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Empty cause of solid harms !
But I shall find out counter-charms
Thy airy devilship to remove
From this circle here of love.
Sure I shall rid myself of thee
By the night's obscurity,
And obscurer secrecy :
Unlike to ev'ry other sprite,
Thou attempt'st not men ť affright,
Nor appear'st but in the light.
Hail, old patrician trees, so great and good!
Hail, ye plebeian underwood !
Where the poetic birds rejoice,
And for their quiet nests and plenteous food
Pay with their grateful voice.
Hail, the poor Muse's richest manor-seat !
Ye country houses and retreat,
Which all the happy gods so love,
That for you oft they quit their bright and great
Here Nature does a house for me erect,
Nature ! the wisest architect,
Who those fond artists does despise
That can the fair and living trees neglect,
Yet the dead timber prize.
Here let me, careless and unthoughtful lying,
Hear the soft winds above me flying,
With all their wanton boughs dispute,
And the more tuneful birds to both replying,
Nor be myself, too, mute.
A silver stream shall roll his waters neår,
Gilt with the sunbeams here and there,
On whose enamell’d bank I'll walk,
And see how prettily they smile,
And hear how prettily they talk.
Ah! wretched, and too solitary he,
Who loves not his own company!
He'll feel the weight of ’t many a day,
Unless he call in sin or vanity
To help to bear 't away.
So many specimens of this illustrious poet are given in the
former volume, and his shorter pieces have been so much diffused, that the following extracts from poems not so generally read, are rather offered as an apology for the absence of specimens from this great classic, than as a selection from his works.
Now the bright Morning-star, Day's harbinger,
Comes dancing from the east, and leads with her
The flowery May, who from her green lap throws
The yellow cowslip and the pale primrose.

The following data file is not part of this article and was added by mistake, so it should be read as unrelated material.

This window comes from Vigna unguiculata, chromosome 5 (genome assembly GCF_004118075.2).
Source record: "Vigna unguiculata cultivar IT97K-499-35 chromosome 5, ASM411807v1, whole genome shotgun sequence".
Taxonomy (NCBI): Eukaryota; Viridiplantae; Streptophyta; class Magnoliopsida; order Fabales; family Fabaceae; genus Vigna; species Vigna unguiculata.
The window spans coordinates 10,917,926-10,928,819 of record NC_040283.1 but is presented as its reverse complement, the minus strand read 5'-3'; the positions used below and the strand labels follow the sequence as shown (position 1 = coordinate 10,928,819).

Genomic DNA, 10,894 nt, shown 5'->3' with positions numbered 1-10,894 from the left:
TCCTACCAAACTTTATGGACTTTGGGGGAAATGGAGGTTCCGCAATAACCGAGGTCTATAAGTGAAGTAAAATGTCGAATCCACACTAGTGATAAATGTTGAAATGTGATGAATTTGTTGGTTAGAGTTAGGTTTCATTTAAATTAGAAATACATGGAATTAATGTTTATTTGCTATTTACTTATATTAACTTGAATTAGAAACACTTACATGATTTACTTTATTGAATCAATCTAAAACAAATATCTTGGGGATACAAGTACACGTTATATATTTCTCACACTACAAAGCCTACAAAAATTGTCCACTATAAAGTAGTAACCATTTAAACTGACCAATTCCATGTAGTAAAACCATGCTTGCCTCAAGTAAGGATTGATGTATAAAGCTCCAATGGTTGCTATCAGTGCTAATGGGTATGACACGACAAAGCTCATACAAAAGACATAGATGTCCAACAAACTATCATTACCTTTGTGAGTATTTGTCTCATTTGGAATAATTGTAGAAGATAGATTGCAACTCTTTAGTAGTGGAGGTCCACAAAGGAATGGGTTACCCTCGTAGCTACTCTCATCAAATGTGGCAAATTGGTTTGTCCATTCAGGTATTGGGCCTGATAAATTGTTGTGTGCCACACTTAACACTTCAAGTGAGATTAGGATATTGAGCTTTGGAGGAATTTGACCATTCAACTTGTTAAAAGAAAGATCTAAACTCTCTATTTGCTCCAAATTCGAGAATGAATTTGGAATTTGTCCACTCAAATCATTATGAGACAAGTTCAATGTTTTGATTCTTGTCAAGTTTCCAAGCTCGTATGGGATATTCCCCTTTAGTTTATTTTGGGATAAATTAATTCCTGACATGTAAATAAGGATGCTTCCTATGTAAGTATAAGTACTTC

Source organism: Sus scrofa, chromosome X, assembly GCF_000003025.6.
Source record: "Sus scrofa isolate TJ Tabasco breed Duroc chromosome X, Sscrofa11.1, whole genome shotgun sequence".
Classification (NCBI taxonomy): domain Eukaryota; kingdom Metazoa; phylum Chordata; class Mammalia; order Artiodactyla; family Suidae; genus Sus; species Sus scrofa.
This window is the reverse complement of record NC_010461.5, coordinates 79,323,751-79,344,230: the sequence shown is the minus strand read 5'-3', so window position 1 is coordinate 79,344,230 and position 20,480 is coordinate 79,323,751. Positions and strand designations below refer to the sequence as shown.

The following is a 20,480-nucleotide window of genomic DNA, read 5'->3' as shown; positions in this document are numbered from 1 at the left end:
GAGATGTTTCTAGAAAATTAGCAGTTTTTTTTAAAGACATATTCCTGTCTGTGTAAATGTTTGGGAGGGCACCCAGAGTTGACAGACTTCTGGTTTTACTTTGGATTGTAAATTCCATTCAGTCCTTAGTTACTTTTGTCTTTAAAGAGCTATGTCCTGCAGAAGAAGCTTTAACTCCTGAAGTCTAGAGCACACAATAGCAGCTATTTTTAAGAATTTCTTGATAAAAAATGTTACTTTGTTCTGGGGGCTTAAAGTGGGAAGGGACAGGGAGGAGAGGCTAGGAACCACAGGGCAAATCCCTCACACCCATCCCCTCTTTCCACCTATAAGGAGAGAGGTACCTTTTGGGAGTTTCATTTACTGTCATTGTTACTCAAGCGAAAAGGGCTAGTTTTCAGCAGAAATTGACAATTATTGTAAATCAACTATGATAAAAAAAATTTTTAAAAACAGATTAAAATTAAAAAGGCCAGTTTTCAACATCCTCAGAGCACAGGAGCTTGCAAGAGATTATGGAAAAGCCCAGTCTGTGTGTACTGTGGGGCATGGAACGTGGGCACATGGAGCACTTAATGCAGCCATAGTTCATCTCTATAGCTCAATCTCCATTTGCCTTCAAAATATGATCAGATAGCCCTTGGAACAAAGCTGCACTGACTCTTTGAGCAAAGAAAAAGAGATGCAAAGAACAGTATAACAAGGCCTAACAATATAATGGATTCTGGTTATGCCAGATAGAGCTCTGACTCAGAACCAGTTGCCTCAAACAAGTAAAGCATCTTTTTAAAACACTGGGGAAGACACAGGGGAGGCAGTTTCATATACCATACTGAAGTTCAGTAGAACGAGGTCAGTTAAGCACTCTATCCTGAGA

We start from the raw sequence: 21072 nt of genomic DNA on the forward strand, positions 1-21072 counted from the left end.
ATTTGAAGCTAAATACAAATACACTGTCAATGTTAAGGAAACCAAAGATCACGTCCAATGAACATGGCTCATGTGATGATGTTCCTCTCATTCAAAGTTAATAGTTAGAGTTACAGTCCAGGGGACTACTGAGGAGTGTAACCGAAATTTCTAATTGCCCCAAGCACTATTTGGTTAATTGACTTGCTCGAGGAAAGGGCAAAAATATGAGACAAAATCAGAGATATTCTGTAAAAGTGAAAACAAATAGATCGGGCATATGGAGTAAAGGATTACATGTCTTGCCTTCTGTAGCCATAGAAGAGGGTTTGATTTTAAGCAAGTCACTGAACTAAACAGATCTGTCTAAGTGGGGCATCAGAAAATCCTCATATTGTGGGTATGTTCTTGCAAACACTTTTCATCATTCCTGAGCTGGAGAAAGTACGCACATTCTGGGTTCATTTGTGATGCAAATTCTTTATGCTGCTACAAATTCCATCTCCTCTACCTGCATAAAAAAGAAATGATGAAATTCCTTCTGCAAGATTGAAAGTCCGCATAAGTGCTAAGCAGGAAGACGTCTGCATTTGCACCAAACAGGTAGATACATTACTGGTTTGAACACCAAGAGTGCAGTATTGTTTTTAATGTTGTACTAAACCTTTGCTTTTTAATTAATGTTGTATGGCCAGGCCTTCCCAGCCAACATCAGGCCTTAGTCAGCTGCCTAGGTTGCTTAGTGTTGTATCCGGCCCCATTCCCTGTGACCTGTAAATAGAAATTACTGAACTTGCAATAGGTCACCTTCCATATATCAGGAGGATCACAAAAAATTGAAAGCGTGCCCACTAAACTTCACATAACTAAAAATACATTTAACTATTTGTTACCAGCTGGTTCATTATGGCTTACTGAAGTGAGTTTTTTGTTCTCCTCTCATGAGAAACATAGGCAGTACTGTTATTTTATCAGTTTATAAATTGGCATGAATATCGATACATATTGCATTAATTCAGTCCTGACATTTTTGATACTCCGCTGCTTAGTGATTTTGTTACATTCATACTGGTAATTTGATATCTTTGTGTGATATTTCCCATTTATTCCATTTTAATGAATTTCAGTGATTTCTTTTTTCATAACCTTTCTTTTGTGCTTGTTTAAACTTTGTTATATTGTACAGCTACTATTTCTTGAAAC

Hail, bounteous May, that dost inspire
Mirth, and youth, and warm desire ;
Woods and groves are of thy dressing,
Hill and dale doth boast thy blessing.
Thus we salute thee with our early song,
And welcome thee, and wish thee long.
The star, that bids the shepherd fold,
Now the top of heaven doth hold ;
And the gilded car of day
His glowing axle doth allay
In the steep Atlantic stream ;
And the slope Sun his upward beam
Shoots against the dusky pole,
Pacing towards the other goal
Of his chamber in the east.
Meanwhile, welcome Joy, and Feast,
Midnight Shout, and Revelry,
Tipsy Dance, and Jollity!
Braid your locks with rosy twine,
Dropping odours, dropping wine.
Rigour now is gone to bed,
And Advice with scrupulous head.
Strict Age and sour Severity,
With their grave saws, in slumber lie.
We, that are of purer fire,
Imitate the starry quire,
Who, in their nightly watchful spheres,
Lead in swift round the months and years.
The sounds and seas, with all their finny drove,
Now to the Moon in wavering morrice move ;
And, on the tawny sands and shelves,
Trip the pert faeries and the dapper elves,
By dimpled brook and fountain brim,
The wood-nymphs, deck’d with daisies trim,
Their merry wakes and pastimes keep ;
What hath night to do with sleep ?
Night hath better sweets to prove,
Venus now wakes, and wakens love.
Come, let us our rites begin ;
'Tis only day-light that makes sin,
Which these dun shades will ne'er report. -
Hail, goddess of nocturnal sport,
Dark-veil'd Cotytto! to whom the secret flame
Of midnight torches burns ; mysterious dame,
That ne'er art call’d, but when the dragon womb
Of Stygian darkness spits her thickest gloom,
And makes one blot of all the air ;
Stay the cloudy ebon chair,
Wherein thou rid'st with Hecate, and befriend
Us thy vow'd priests, till utmost end
Of all thy dues be done, and none left out;
Ere the babbling eastern scout,
The nice Morn, on the Indian steep,
From her cabin'd loop-hole peep,
And to the tell-tale Sun descry
Our conceal'd solemnity.-
Come, knit hands, and beat the ground
In a light fantastic round.
Break off, break off, I feel the different pace
Of some chaste footing near about this ground,
Run to your shrouds, within these brakes and
Our number may affright: some virgin sure
(For so I can distinguish by mine art)
Benighted in these woods. Now to my charms,
And to my wily trains : I shall ere long
Be well-stock'd with as fair a herd as graz’d
About my mother Circe, Thus I hurl
My dazzling spells into the spungy air,
Of power to cheat the eye with blear illusion,
And give it false presentments, lest the place
And my quaint habits breed astonishment,
And put the damsel to suspicious flight;
Which must not be, for that's against my course :
I, under fair pretence of friendly ends,
And well-plac'd words of glozing courtesy,
Baited with reasons not unplausible,
Wind me into the easy-hearted man,
And hug him into snares. When once her eye
Hath met the virtue of this magic dust,
I shall appear some harmless villager,
Whom thrift keeps up about his country gear.
But here she comes ; I fairly step aside,
And hearken, if I
her business here.